News & Updates

Dec 2017

Prosecutors propose sentencing framework to hit maid abusers harder

Wee Pan Lee & Low Chang Yong act for the Accused

SINGAPORE — Prosecutors on Thursday (Nov 23) called for two maid abusers to be thrown behind bars for a longer spell and proposed a sentencing framework aimed at deterring the physical abuse of domestic helpers.

The jail terms imposed by the lower court on Tay Wee Kiat and his wife Chia Yun Ling “fall far short of recognising the egregious nature of abuse” suffered by their Indonesian helper Fitriyah for two years, argued Solicitor-General Kwek Mean Luck.

The appeal judges — Chief Justice Sundaresh Menon, Judge of Appeal Tay Yong Kwang and Justice See Kee Oon — reserved judgment after the hearing, during which the couple also appealed against their conviction and sentence.

Tay, 39, was sentenced in March by a District Judge to 28 months’ jail, while his 41-year-old wife was sentenced to two months’ jail after a 14-day trial.

The prosecution is pushing for a jail term of 38 months for Tay and three months for Chia.

Tay’s “systemic” abuse in 2011 and 2012 included hitting Ms Fitriyah’s head with canes and bamboo sticks. He also forced her to stand on a stool for half an hour on one leg and hold another stool overhead, while a plastic bottle was stuffed into her mouth. He made the family’s other maid, from Myanmar, slap her on the face 10 times.

Chia had slapped Ms Fitriyah and punched her on the forehead.

Mr Kwek’s proposed sentencing framework consists of three categories spanning a low to high degree of harm and culpability.

The first category, with an indicative starting point of three months’ jail, would consist of cases with a low degree of harm and of culpability — such as “one-off” acts causing minor or no injury.

Cases in the second category could involve a low degree of harm and high degree of culpability or moderate degrees of both, and have an indicative starting point of nine months’ jail.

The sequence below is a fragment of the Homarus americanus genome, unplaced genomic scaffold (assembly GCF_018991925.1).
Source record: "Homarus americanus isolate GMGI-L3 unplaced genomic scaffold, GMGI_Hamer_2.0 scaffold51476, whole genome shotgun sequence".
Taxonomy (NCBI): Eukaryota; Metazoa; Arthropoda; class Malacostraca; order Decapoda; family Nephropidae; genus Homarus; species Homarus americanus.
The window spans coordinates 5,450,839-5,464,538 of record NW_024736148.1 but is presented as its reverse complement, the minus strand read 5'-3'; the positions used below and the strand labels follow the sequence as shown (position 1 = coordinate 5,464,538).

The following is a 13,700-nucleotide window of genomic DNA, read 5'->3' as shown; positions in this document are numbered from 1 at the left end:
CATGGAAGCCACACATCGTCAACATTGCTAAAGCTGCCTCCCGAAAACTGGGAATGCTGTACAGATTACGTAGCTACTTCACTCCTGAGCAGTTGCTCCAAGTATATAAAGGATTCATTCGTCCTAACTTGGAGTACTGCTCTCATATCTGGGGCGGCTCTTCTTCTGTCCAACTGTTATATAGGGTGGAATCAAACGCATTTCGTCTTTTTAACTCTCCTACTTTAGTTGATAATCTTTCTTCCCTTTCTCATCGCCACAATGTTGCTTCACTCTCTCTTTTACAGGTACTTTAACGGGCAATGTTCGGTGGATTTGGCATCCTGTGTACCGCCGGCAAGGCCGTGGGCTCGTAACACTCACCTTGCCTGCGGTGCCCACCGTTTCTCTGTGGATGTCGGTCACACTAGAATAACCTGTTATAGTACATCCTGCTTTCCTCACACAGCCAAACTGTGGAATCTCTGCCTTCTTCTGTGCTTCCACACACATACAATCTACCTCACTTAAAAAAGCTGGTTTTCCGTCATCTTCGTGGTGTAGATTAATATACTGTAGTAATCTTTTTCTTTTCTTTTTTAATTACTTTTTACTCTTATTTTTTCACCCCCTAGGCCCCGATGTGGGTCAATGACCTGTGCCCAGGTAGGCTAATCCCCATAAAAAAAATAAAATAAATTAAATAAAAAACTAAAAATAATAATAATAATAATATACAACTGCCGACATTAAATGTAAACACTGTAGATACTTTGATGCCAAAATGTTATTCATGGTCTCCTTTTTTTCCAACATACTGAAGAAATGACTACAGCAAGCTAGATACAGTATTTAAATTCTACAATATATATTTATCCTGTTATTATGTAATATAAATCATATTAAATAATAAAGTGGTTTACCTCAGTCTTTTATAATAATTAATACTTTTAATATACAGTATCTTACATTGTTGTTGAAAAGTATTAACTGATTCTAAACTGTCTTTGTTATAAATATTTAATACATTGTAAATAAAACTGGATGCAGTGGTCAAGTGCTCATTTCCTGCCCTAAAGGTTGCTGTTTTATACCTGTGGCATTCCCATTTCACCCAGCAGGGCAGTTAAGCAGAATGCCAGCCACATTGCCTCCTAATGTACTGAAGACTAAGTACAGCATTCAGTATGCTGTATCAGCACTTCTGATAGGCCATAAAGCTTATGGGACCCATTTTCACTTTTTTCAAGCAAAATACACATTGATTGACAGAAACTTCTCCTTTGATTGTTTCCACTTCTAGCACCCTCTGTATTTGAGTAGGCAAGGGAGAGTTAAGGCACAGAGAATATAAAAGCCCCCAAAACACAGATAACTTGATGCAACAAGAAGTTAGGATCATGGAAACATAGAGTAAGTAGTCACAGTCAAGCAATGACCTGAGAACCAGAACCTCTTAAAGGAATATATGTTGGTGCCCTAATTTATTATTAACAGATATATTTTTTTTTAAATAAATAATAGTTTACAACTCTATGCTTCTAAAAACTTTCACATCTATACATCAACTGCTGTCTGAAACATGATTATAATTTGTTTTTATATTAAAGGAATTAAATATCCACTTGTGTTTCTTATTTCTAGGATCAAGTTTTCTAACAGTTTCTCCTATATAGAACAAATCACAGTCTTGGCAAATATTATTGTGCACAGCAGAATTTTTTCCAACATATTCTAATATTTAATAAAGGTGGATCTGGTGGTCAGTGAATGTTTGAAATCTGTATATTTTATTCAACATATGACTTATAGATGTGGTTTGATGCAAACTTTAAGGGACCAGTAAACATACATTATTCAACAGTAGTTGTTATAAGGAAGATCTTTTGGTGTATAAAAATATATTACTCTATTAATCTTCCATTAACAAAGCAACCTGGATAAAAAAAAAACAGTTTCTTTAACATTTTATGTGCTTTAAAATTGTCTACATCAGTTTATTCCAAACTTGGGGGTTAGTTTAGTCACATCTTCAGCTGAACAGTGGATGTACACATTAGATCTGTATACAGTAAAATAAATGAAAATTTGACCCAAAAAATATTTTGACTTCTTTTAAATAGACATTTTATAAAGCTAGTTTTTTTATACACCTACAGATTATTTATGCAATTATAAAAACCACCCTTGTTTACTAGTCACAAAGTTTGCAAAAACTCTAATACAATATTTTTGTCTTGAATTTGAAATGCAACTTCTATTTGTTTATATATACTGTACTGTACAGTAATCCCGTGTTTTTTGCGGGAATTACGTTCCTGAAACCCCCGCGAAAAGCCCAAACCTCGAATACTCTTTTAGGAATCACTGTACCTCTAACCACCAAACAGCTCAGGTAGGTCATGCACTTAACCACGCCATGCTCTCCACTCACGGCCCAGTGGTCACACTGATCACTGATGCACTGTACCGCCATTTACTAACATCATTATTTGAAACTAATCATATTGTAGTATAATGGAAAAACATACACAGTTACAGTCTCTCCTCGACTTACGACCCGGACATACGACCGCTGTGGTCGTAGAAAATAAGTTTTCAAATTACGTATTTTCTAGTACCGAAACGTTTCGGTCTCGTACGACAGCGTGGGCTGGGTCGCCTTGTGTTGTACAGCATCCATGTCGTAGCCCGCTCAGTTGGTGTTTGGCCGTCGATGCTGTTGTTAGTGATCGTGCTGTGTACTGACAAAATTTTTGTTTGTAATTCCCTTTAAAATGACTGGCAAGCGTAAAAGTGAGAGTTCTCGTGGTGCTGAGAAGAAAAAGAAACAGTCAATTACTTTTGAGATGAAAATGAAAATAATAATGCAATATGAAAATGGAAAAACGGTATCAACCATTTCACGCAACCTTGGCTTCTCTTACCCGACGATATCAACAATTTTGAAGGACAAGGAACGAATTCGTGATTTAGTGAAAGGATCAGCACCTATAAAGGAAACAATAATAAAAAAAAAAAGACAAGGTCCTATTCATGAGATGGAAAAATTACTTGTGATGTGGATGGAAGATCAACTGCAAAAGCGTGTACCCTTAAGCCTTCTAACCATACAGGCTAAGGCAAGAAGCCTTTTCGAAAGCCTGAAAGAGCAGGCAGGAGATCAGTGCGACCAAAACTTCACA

Cases in the third category, with a high degree of harm and culpability, would have an indicative starting point of 18 months’ jail. The cases could involve using a heated appliance to burn and scar the victim, or the use of force strong enough to cause serious or permanent injury.

The indicative sentences “would enable the court to better utilise the full range of sentences prescribed by Parliament, while ensuring some measure of consistency in the sentences imposed”, Mr Kwek told the court. They can be adjusted to account for specific aggravating or mitigating factors in each case.

The court must also arrive at a total imprisonment term that reflects “overall criminality” of the offender’s conduct, Mr Kwek argued.

The suffering of Ms Fitriyah, 34, and duration of abuse, among other factors, make Tay’s and Chia’s one of the worst maid abuse cases, he said. Tay had also tried to pervert justice by trying to bribe Ms Fitriyah in exchange for not reporting him and his wife for abuse.

Last year, there were 24 cases of substantiated maid abuse involving simple assault, the highest since 2013. Some recent cases have been particularly heinous and more must be done to convey society’s abhorrence of such conduct, the prosecution said.

On Thursday, defence lawyer Wee Pan Lee pointed to “inconsistencies” during the trial and said the couple’s conviction was “unsafe”.

Ms Fitriyah had “flip-flopped as and when she was confronted by evidence that was against her”, he said.

The couple, who are out on bail pending the outcome of the appeal, have another trial related to the abuse of the other maid, Ms Moe Moe Than.


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